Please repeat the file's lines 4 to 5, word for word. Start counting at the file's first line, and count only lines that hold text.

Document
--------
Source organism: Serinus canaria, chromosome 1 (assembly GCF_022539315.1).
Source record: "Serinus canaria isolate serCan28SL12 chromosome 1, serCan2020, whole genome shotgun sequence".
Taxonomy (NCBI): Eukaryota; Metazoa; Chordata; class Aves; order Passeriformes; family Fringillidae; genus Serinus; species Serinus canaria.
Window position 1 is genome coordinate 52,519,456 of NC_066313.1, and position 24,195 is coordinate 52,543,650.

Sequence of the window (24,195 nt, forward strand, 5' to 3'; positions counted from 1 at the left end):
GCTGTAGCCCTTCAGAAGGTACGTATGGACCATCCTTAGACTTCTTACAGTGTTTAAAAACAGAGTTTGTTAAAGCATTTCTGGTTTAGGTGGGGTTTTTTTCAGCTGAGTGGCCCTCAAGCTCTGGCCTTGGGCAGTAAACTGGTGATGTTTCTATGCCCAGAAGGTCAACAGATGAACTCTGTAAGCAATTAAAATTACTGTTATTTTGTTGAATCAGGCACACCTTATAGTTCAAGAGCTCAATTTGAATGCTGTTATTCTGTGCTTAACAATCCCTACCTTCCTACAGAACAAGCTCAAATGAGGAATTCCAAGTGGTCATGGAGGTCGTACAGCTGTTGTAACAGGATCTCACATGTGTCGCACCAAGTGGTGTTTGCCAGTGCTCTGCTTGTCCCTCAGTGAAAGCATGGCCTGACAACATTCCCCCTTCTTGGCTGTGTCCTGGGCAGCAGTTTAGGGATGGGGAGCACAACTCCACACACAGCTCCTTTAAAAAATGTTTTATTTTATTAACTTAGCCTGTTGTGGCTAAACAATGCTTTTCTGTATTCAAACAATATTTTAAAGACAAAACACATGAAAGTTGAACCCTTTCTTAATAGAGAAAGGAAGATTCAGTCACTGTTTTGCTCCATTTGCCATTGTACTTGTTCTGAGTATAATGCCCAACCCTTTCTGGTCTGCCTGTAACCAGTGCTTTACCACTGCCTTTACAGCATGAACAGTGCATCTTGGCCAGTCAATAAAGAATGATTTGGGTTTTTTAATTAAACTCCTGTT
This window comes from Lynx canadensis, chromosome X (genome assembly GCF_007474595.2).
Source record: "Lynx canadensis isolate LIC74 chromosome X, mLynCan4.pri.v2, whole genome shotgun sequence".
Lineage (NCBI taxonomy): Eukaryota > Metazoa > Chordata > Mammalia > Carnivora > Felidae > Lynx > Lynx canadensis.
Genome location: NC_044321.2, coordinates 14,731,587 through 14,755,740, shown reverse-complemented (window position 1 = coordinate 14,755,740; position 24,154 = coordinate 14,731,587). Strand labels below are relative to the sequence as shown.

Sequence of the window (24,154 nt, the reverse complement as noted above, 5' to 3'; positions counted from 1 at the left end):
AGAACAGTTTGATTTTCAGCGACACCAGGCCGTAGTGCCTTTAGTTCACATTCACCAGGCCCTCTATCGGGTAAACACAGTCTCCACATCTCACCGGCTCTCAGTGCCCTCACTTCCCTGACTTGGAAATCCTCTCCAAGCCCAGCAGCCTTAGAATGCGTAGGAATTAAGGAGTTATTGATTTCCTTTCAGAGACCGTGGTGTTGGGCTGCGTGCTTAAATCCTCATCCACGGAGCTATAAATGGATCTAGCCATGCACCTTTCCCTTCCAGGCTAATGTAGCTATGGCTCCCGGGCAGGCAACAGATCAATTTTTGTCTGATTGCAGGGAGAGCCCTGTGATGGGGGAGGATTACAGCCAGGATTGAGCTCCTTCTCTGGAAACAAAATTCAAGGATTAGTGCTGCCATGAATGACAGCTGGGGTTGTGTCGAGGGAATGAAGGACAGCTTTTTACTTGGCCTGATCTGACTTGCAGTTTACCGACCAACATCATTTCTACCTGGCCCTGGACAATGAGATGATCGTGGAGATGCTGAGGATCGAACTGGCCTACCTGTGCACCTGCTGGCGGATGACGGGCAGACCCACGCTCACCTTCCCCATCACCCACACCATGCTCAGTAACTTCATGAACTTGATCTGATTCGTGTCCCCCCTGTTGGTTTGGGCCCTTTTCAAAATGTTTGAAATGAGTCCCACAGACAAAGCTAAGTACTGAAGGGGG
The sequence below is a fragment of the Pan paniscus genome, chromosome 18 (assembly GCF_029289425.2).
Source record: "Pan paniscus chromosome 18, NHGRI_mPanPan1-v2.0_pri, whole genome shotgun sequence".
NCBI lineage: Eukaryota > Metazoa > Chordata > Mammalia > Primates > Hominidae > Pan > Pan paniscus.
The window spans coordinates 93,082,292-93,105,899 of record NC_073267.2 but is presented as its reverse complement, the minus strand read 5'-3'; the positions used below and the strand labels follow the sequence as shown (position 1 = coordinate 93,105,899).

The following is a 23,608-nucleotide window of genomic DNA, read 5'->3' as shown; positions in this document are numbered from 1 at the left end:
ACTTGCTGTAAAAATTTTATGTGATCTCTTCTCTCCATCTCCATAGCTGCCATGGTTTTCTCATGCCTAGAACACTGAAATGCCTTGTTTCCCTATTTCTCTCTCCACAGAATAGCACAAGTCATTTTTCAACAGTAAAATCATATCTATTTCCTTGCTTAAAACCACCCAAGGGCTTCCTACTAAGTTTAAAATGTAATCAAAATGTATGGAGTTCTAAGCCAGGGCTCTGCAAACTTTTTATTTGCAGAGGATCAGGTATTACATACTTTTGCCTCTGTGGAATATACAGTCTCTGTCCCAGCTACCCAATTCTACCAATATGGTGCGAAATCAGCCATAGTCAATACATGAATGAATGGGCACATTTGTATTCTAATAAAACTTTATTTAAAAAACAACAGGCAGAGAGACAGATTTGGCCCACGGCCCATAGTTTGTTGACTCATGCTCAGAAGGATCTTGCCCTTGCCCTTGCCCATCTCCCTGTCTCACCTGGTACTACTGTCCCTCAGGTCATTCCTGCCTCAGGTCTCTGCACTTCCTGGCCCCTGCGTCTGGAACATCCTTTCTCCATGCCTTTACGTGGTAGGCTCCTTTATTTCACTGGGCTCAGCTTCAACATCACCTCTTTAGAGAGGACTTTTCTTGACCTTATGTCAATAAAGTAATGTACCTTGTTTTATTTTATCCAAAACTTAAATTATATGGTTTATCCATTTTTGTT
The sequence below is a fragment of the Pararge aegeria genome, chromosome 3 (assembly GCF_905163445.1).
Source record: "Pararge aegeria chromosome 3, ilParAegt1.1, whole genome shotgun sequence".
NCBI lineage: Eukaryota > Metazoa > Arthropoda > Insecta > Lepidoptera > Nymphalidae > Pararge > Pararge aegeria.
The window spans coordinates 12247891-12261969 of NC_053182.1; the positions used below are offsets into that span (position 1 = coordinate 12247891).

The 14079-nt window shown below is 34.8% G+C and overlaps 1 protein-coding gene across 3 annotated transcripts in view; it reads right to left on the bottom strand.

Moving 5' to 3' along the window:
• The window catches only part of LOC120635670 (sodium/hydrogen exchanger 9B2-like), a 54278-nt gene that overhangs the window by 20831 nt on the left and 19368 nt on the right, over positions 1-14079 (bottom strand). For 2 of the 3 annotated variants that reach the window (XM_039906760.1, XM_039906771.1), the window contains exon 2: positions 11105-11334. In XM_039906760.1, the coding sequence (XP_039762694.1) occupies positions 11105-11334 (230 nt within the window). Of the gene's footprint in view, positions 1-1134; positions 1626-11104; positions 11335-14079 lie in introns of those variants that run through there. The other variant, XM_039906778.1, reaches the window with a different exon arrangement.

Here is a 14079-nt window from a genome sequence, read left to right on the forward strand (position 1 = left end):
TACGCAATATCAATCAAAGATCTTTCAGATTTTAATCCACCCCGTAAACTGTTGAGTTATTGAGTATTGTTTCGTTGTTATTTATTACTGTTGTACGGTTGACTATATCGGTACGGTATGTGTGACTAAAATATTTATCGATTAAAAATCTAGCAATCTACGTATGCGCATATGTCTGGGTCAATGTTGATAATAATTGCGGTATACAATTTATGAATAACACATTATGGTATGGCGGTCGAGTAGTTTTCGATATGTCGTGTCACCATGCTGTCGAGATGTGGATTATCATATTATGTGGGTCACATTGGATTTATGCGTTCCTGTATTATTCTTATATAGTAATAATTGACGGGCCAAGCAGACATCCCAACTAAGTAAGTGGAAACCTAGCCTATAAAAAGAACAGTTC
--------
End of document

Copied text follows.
Window position 1 is genome coordinate 52,519,456 of NC_066313.1, and position 24,195 is coordinate 52,543,650.

Sequence of the window (24,195 nt, forward strand, 5' to 3'; positions counted from 1 at the left end):